2 Foods to Skip to Help Avoid Getting Sick

As the pandemic continues, we're all becoming hyper-aware of how to keep ourselves from getting sick.

2 Foods to Skip to Help Avoid Getting Sick

As the pandemic continues, we're all becoming hyper-aware of how to keep ourselves from getting sick. And some of that protection happens from within. Here are two foods to avoid — and one kind to stock up on — to help reduce your risk of illness, according to nutritionist and ABC chief medical correspondent Dr. Jen Ashton.

"Even if someone does all the 'right things,' this virus can still attack and kill. But we can do many things to reduce our risk," Ashton said.


Cut the Sweets

Look at labels and look at the "added sugar" line. For women, the World Health Organization recommends no more than 25 grams of added sugar per day. For men, no more than 34-36 grams of added sugar per day. Cutting these empty calories reduces overall inflammation and lowers the risk of type 2 diabetes and obesity, both of which are risk factors for COVID-19.

Skip the Alcohol

Avoiding alcohol can also help your overall immune system function. Quitting alcohol can help lower your blood pressure, improve liver function, clear your brain and get better sleep, according to WebMD.

Get More Vitamin D3

On the flip side, eating foods rich in vitamin D3 like fish, fortified milk and eggs can help support your overall immune system function. And foods rich in overall vitamins and minerals like berries and citrus are healthy options overall.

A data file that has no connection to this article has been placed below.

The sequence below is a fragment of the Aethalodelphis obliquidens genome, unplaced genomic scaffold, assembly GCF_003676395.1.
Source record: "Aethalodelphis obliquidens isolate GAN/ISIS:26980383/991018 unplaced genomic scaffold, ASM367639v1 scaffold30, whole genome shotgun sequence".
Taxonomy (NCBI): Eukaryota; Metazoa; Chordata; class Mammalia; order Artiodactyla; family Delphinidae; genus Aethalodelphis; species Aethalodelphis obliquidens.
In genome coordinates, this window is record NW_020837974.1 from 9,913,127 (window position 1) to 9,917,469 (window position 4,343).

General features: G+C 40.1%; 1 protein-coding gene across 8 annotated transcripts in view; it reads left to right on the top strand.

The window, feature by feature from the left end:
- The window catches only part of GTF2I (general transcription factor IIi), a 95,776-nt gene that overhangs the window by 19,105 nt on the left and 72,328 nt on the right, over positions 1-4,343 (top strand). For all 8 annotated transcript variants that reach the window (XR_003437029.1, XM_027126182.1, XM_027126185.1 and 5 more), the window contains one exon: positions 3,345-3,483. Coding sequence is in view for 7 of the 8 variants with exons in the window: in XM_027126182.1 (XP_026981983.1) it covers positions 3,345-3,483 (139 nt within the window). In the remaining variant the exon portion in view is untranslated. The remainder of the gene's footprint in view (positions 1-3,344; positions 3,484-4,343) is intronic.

For more of Ashton's tips on surviving the pandemic, check out her book "The New Normal: A Roadmap to Resilience in the Pandemic Era."

Will you ever feel comfortable in your own skin? That is, if you don't make an effort to protect it? Although 64% of adults do report wearing sunscreen when outside for prolonged periods of time, it turns out that only about 10% of people surveyed actually protect themselves daily, according to a recent review.

No matter what your skin tone is, unless you live in a cave with no sunlight, daily protection with either sunscreen, sunblock or protective clothing can not only protect you from developing sunburns (ouch!) but can significantly reduce your risk of developing skin cancer, particularly the deadliest type called melanoma. In addition, for those of you wanting to keep your youthful looks, daily sunscreen has been shown to reduce the development of wrinkles. A great teacher once told me that the best way to not have wrinkles is not to get them in the first place (think of how much money you can save on useless creams that claim to diminish wrinkles).

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